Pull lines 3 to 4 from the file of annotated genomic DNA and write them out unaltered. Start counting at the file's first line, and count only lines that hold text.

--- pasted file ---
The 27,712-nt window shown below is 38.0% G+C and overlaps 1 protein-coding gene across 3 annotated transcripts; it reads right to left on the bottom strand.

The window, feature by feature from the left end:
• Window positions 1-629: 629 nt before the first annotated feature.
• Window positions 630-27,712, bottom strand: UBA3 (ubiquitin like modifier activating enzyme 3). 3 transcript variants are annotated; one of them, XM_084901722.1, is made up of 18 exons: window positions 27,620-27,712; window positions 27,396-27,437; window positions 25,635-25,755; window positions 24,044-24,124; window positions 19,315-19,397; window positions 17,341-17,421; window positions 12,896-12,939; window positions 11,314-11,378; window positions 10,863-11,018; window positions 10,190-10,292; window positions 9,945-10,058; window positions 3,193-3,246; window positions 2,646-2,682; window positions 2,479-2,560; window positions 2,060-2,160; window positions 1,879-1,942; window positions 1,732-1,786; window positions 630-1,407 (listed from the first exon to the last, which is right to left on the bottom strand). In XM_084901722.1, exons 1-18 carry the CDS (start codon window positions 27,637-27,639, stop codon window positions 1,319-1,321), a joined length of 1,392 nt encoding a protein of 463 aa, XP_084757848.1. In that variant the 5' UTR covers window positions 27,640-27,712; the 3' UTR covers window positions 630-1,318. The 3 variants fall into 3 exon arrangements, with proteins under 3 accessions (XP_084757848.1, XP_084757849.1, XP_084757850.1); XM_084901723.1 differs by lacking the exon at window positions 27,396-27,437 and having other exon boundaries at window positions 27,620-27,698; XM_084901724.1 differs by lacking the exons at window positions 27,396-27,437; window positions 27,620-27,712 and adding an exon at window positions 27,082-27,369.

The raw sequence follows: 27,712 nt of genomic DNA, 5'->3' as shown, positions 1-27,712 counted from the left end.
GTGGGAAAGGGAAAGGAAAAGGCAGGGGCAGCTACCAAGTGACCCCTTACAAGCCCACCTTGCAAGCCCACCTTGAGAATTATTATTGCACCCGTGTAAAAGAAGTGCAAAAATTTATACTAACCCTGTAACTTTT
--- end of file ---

• Window positions 1-629: 629 nt before the first annotated feature.
• Window positions 630-27,712, bottom strand: UBA3 (ubiquitin like modifier activating enzyme 3). 3 transcript variants are annotated; one of them, XM_084901722.1, is made up of 18 exons: window positions 27,620-27,712; window positions 27,396-27,437; window positions 25,635-25,755; window positions 24,044-24,124; window positions 19,315-19,397; window positions 17,341-17,421; window positions 12,896-12,939; window positions 11,314-11,378; window positions 10,863-11,018; window positions 10,190-10,292; window positions 9,945-10,058; window positions 3,193-3,246; window positions 2,646-2,682; window positions 2,479-2,560; window positions 2,060-2,160; window positions 1,879-1,942; window positions 1,732-1,786; window positions 630-1,407 (listed from the first exon to the last, which is right to left on the bottom strand). In XM_084901722.1, exons 1-18 carry the CDS (start codon window positions 27,637-27,639, stop codon window positions 1,319-1,321), a joined length of 1,392 nt encoding a protein of 463 aa, XP_084757848.1. In that variant the 5' UTR covers window positions 27,640-27,712; the 3' UTR covers window positions 630-1,318. The 3 variants fall into 3 exon arrangements, with proteins under 3 accessions (XP_084757848.1, XP_084757849.1, XP_084757850.1); XM_084901723.1 differs by lacking the exon at window positions 27,396-27,437 and having other exon boundaries at window positions 27,620-27,698; XM_084901724.1 differs by lacking the exons at window positions 27,396-27,437; window positions 27,620-27,712 and adding an exon at window positions 27,082-27,369.